Neutopia II (TG-16)

A quick glance at the screenshots for Neutopia II should be enough for you to realise that it's basically the PC Engine's take on Nintendo's Zelda, and while this cute action adventure can't hold a candle to the likes of Zelda: A Link to the Past or Link's Awakening, it's still a wonderful way to spend a week or so. If you fancy taking this one for a spin, it's worth noting that it's included on the 2020 PC Engine Mini micro-console.

Gate of Thunder (TG-16)

Lazy comparisons between games in similar genres have been here since the start of the industry, but in the case of Gate of Thunder, it's worth noting that this was heralded as 'Hudson's Thunder Force' back in the day – and, when you consider that the team behind it was comprised of several ex-Technosoft staffers, it's not entirely without merit. It certainly 'feels' like it could be a Thunder Force title, and in many respects, actually surpasses that series; the music is utterly brilliant, while the visuals are colourful and striking. Lords of Thunder is considered to be the 'unofficial' sequel to Gate of Thunder, and it's a bit of a shame that the latter wasn't included alongside the former on the 2020 PC Engine Mini.

Dungeon Explorer (TG-16)

Shamelessly derivative of Atari's Gauntlet, Dungeon Explorer nonetheless builds on that formula to offer an even more enjoyable experience. For starters, additional depth is afforded by the light RPG elements, and there's more variety thanks to the different locations to explore. The ability to bring along other players for the ride isn't unique to the game, but makes it even more appealing. This one is part of the PC Engine Mini's lineup of pre-installed games.

Air Zonk (TG-16)

When creating Air Zonk, Hudson Soft essentially took the 'Bonk' character and renamed him Zonk, setting the action in the future for good measure (perhaps it wasn't deemed felt appropriate for a caveman to be jetting around in the sky, who knows). Questionable setting aside, this is a top-notch side-scrolling blaster which showcases bright visuals, inventive enemies and plenty of variety – and it's yet another PC Engine shmup that you should have in your collection. Its CD-ROM sequel, Super Air Zonk: Rockabilly-Paradise, was developed by a different team and isn't anywhere near as good, so don't get them mixed up. If you have the PC Engine Mini, then you'll be pleased to learn that this is included.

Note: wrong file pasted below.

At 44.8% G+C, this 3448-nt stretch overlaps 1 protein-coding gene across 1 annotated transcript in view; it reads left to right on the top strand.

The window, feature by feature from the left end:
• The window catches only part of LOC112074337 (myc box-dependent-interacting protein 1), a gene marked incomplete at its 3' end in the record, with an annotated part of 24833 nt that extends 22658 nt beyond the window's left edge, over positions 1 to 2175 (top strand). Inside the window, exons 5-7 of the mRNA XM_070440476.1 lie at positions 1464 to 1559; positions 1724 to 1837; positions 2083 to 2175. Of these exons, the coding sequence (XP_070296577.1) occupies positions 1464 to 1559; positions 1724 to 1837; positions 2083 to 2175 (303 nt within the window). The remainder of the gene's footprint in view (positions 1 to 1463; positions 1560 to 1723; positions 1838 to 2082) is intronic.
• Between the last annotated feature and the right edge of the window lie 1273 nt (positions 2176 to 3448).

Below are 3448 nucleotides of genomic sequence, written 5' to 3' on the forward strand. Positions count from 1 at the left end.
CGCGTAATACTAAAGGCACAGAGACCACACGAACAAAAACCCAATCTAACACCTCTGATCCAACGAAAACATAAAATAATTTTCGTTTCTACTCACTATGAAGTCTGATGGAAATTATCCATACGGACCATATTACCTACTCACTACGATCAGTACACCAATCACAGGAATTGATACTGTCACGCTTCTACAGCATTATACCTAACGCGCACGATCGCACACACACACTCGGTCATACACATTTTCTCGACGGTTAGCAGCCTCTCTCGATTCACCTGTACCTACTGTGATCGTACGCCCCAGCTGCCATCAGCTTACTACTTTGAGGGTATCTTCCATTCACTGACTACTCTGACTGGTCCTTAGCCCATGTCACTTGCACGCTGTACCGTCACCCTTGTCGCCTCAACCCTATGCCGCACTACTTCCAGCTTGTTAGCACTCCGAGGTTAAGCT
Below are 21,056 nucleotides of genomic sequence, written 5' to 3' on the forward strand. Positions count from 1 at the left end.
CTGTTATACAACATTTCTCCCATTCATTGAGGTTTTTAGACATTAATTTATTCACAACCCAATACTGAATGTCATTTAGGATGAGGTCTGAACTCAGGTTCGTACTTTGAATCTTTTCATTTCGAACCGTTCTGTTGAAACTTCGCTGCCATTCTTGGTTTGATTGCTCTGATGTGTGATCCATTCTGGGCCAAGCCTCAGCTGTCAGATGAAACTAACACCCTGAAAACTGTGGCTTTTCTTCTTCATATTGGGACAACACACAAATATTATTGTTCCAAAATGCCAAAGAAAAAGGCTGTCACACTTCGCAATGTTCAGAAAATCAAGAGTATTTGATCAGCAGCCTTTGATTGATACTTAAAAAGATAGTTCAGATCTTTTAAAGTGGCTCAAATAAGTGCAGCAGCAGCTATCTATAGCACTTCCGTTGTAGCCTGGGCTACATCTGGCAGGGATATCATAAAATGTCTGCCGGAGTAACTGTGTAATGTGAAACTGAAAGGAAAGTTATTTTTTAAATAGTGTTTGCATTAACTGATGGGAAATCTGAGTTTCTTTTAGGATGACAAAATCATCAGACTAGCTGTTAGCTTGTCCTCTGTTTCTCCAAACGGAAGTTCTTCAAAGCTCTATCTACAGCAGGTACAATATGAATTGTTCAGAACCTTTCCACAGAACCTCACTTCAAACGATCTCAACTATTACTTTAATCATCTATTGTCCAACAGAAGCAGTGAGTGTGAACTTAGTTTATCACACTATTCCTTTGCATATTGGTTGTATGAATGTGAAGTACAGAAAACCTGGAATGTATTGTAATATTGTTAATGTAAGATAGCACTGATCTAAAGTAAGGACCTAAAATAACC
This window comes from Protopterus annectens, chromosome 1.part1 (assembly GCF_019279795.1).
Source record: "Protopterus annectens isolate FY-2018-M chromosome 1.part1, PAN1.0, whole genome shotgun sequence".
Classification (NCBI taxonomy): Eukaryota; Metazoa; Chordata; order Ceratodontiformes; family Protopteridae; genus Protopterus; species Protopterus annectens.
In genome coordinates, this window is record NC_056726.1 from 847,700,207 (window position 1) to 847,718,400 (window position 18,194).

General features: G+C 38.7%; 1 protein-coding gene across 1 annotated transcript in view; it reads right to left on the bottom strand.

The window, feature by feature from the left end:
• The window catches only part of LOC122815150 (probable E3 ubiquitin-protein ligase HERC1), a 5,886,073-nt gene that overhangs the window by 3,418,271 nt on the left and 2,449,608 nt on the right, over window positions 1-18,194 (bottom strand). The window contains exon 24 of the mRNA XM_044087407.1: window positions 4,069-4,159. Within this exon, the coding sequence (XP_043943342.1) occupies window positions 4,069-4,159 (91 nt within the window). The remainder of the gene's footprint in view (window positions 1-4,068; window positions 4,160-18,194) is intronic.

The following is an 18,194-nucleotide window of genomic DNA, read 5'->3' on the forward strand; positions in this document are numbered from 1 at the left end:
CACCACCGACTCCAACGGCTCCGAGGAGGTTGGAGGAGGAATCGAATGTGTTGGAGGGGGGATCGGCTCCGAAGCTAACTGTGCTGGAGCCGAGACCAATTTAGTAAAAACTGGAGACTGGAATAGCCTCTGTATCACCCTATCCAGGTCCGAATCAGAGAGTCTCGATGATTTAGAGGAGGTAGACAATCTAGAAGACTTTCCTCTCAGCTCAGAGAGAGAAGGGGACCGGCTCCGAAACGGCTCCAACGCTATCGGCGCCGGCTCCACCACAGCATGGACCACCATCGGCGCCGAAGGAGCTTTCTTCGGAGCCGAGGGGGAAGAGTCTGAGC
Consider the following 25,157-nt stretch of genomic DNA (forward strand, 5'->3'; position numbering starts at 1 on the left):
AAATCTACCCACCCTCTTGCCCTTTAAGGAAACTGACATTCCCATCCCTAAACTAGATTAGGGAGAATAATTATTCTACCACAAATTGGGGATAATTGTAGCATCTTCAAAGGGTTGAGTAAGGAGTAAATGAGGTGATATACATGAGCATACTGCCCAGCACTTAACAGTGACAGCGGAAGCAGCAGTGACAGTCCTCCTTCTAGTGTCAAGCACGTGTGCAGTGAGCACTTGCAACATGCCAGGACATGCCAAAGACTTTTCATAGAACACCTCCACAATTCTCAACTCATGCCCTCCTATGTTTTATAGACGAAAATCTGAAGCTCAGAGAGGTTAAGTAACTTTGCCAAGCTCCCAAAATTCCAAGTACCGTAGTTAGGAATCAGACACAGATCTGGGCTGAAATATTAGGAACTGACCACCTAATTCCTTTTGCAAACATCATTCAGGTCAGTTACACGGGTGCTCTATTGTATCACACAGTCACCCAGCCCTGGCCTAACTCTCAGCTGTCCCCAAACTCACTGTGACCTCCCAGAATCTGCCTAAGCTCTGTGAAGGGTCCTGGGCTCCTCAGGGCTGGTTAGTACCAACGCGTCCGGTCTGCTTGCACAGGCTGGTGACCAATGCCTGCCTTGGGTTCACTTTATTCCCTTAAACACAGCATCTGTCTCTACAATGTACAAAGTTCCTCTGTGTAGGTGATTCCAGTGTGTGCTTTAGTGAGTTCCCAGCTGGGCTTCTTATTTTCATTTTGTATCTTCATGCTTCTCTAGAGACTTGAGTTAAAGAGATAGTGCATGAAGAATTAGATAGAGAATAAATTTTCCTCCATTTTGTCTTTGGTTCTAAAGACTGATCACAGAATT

Street Fighter II': Champion Edition (TG-16)

With the SNES and Mega Drive getting Street Fighter II, it was almost inevitable that the PC Engine would follow suit, given the fact that it was Japan's second-favourite games console at this point. Despite the relative weakness of the host hardware when compared to Nintendo and Sega's consoles, this is actually a surprisingly faithful conversion and loses none of the characters, moves or stages. The gameplay is also brilliantly replicated – with one caveat; you'll need to invest in the six-button NEC controller to get the most out of the game, as the PC Engine's standard two-button pad simply isn't up to the task.

When did TurboGrafx-16 launch?

The PC Engine (which is what the TurboGrafx-16 was called in Japan) was released on October 30th, 1987. The remodelled TurboGrafx-16 was released in North America on August 29th, 1989.

Why did TurboGrafx-16 fail?

Sega and Nintendo were simply too strong in North America. Nintendo locked down several big third-party publishers and developers during the NES era, and by the time the SNES came along, Sega's Genesis was Nintendo's biggest rival. Despite getting upgrades like a CD-ROM attachment and a revised TurboDuo system (which combined the TurboGrafx-16 with the aforementioned CD drive), the system couldn't compete with the Genesis and SNES – however, in Japan, the PC Engine outsold Sega's Mega Drive.

How many TurboGrafx-16 games are there?

There were 678 games officially released on the PC Engine / TurboGrafx-16.

Can you play PC Engine games on TurboGrafx-16?

No. Despite the HuCard / Turbo Chip format being the same in physical terms, the console has a region lock which prevents Japanese PC Engine games from being played on a North American TurboGrafx-16 system, and vice versa. It is possible to modify your system to get around this limitation, however.